Students sitting outside Bockman
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Wednesday, September 02, 2015

I am the 8th grade homeroom and religion teacher at Ascension Lutheran School. A common question from students sounds something like this: "Who is your favorite?" As a teacher and a mom (my middle child asks quite frequently if he is my favorite), I am intrigued by this seemingly human nature to want to be "the favorite." I do not necessarily think this is a bad thing for I believe that what lies underneath the question of favoritism is the yearning to be loved and accepted and important. When I hear that question, it signals to me that my children or my students need a reminder that I love them and that they are special.

The bad part, however, of this seeking favoritism is when it is lived in such a way as described in the book of James where there is outright favoritism for the rich over the poor. We live in a society where "favoritism" is often granted to the rich, the famous—or to a certain race or class or creed. Perhaps it is good to pause and ask ourselves what we favor and why? Is this a godly or ungodly favoring? And perhaps we could work at making everyone feel "the favorite" by seeking to make sure that those around us feel loved and accepted and important.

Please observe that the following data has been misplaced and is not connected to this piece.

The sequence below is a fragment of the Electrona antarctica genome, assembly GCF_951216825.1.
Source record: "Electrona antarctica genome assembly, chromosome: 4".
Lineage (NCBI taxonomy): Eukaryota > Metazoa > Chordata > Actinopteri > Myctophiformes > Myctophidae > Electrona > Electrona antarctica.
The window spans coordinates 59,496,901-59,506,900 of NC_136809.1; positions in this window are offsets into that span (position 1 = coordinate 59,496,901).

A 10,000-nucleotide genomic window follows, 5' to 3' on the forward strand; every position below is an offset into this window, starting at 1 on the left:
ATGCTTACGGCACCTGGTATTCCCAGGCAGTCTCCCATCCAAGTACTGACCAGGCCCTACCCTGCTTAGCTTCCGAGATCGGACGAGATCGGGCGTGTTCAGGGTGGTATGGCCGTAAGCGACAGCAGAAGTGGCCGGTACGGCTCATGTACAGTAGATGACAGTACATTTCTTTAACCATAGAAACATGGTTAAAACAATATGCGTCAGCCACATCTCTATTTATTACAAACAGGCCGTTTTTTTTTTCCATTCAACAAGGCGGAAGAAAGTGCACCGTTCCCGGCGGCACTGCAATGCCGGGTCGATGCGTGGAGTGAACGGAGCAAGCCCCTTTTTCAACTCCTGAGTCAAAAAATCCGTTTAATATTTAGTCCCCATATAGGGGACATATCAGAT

Dear God, forgive me when I have wrongly showed favoritism. Help me to love bigger and wider and deeper so that others may know they are love and accepted by you. Amen.

Tim and Chamie Delkeskamp
Ascension Lutheran, Thousand Oaks, Calif.
Master of Divinity , 1998

James 2:1-10, 14-17 (NRSV)

1 My brothers and sisters, do you with your acts of favoritism really believe in our glorious Lord Jesus Christ?
2 For if a person with gold rings and in fine clothes comes into your assembly, and if a poor person in dirty clothes also comes in,
3 and if you take notice of the one wearing the fine clothes and say, "Have a seat here, please," while to the one who is poor you say, "Stand there," or, "Sit at my feet,"
4 have you not made distinctions among yourselves, and become judges with evil thoughts?
5 Listen, my beloved brothers and sisters. Has not God chosen the poor in the world to be rich in faith and to be heirs of the kingdom that he has promised to those who love him?
6 But you have dishonored the poor. Is it not the rich who oppress you? Is it not they who drag you into court?
7 Is it not they who blaspheme the excellent name that was invoked over you?
8 You do well if you really fulfill the royal law according to the scripture, "You shall love your neighbor as yourself."
9 But if you show partiality, you commit sin and are convicted by the law as transgressors.
10 For whoever keeps the whole law but fails in one point has become accountable for all of it.
14 What good is it, my brothers and sisters, if you say you have faith but do not have works? Can faith save you?
15 If a brother or sister is naked and lacks daily food,
16 and one of you says to them, "Go in peace; keep warm and eat your fill," and yet you do not supply their bodily needs, what is the good of that?
17 So faith by itself, if it has no works, is dead.

This God Pause daily devotion is brought to you by the alumni of Luther Seminary.